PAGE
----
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UWF professor explores use of ‘Do Not Resuscitate’ tattoos

A growing number of Americans are turning to tattoos to inform medical personnel of their desire to not be resuscitated. 

Shane “Big Jolly” gives a tattoo to Brandon Gallups at Gulf Coast Tattoos

A growing number of Americans are turning to tattoos to inform medical personnel of their desire to not be resuscitated. 

This creates a predicament for medical staff: How do they know when a tattoo accurately represents a patient’s wishes?

In a new article in the Oregon Law Review, Dr. Brian Elzweig, associate professor with the University of West Florida College of Business, argues that “Do Not Resuscitate,” or DNR, tattoos can be useful to patients and regulated in a way that would provide clarity for medical personnel.

“The burden that medical professionals carry in making split-second, irrevocable decisions is too great to allow for inaccessible and unreliable guidance,” Elzweig said. “DNR tattoos, if codified, standardized and properly executed, could ameliorate this burden by allowing a person’s self-determined wishes to be met.”

The problem with determining patient intent solely from a tattoo lies largely in the sheer number of reasons one might get one, according to Elzweig. Tattoos could represent a genuine desire not to be resuscitated, or they simply could be an aesthetic choice.

Elzweig cites the story of a former hospital worker who went in for an operation and was found during pre-op to have “DNR” tattooed on his chest. 

“They asked him if that meant that if things didn’t go right during surgery, he did not want to be resuscitated,” Elzweig said. “He said, no, that he had been playing in a poker game – drunk – and the loser of the game had to get ‘DNR’ tattooed on themselves.”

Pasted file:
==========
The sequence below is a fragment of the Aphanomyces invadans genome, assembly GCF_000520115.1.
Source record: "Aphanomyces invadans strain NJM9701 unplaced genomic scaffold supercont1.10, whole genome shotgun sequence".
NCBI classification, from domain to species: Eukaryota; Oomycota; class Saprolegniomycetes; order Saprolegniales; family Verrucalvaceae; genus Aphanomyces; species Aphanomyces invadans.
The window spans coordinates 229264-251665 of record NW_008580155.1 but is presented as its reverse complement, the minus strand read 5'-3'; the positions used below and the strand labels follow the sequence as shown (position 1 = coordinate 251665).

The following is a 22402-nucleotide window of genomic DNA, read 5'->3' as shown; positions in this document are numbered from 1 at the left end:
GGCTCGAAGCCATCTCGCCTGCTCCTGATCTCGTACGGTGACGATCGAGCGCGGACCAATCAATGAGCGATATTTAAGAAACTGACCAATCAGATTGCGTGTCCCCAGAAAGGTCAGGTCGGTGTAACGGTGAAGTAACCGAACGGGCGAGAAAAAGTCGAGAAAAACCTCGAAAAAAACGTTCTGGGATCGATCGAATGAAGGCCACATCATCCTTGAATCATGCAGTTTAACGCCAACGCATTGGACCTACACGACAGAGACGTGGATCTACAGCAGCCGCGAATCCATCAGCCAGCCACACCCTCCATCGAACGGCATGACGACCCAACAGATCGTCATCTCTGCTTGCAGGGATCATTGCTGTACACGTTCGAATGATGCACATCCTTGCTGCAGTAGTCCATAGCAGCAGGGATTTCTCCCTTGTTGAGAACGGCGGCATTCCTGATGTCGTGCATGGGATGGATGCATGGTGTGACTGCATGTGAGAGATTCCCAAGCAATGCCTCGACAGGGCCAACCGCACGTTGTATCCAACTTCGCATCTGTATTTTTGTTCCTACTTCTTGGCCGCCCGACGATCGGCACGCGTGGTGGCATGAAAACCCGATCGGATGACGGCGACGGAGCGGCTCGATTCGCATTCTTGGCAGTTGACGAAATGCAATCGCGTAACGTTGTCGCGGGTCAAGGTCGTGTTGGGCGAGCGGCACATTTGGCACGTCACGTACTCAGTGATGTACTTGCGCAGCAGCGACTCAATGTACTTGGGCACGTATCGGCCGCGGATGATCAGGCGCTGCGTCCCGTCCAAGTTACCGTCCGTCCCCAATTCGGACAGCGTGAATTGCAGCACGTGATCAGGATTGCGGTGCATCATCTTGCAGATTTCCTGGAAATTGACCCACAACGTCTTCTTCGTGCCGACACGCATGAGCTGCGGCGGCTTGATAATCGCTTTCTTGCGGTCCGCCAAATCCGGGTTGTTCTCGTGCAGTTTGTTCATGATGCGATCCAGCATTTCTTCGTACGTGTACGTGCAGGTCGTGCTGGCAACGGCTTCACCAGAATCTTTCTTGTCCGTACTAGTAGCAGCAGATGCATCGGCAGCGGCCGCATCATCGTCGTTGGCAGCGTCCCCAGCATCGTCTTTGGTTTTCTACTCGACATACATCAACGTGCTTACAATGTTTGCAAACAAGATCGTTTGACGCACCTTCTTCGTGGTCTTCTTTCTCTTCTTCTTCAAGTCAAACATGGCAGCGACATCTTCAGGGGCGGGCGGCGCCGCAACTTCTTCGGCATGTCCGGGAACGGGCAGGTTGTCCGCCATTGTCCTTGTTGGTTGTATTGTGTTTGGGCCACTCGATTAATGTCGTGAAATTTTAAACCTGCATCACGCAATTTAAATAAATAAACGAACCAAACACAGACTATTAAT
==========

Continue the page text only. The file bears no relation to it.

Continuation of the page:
In his article, Elzweig also discusses the case of a 70-year-old man who was taken by paramedics to a Miami hospital in late 2017. The man, unidentified and unaccompanied by family or friends, was unconscious. He suffered from several chronic health conditions, including diabetes and chronic obstructive pulmonary disease.

The man, whose condition worsened and became life-threatening, had a tattoo across his chest that read “DO NOT RESUSCITATE” and contained his signature.

When medical staff discovered the tattoo, they referred the case to the hospital’s ethics committee. After deliberating, the committee determined the tattoo represented an advance directive – a legal document that details a person’s wishes should they become incommunicative. 

The committee considered the placement of the tattoo, the inclusion of a signature, and the underlining of the word “NOT” when reaching their decision. 

The man died shortly after.

After the committee rendered their decision, hospital staff found that the man had a valid, statutory DNR directive in addition to his tattoo, which indicated the ethics committee made the right call, according to Elzweig’s article. 

”Tattoos serve as a convenient way for patients to convey their wishes to medical staff even when the wearer is unconscious,” Elzweig said. “ “It would be worthwhile for states and hospitals to allow the use of DNR tattoos and to create systems and standards that would make it easier for hospital staff to determine whether a tattoo accurately expresses a patient’s desire not to be resuscitated.”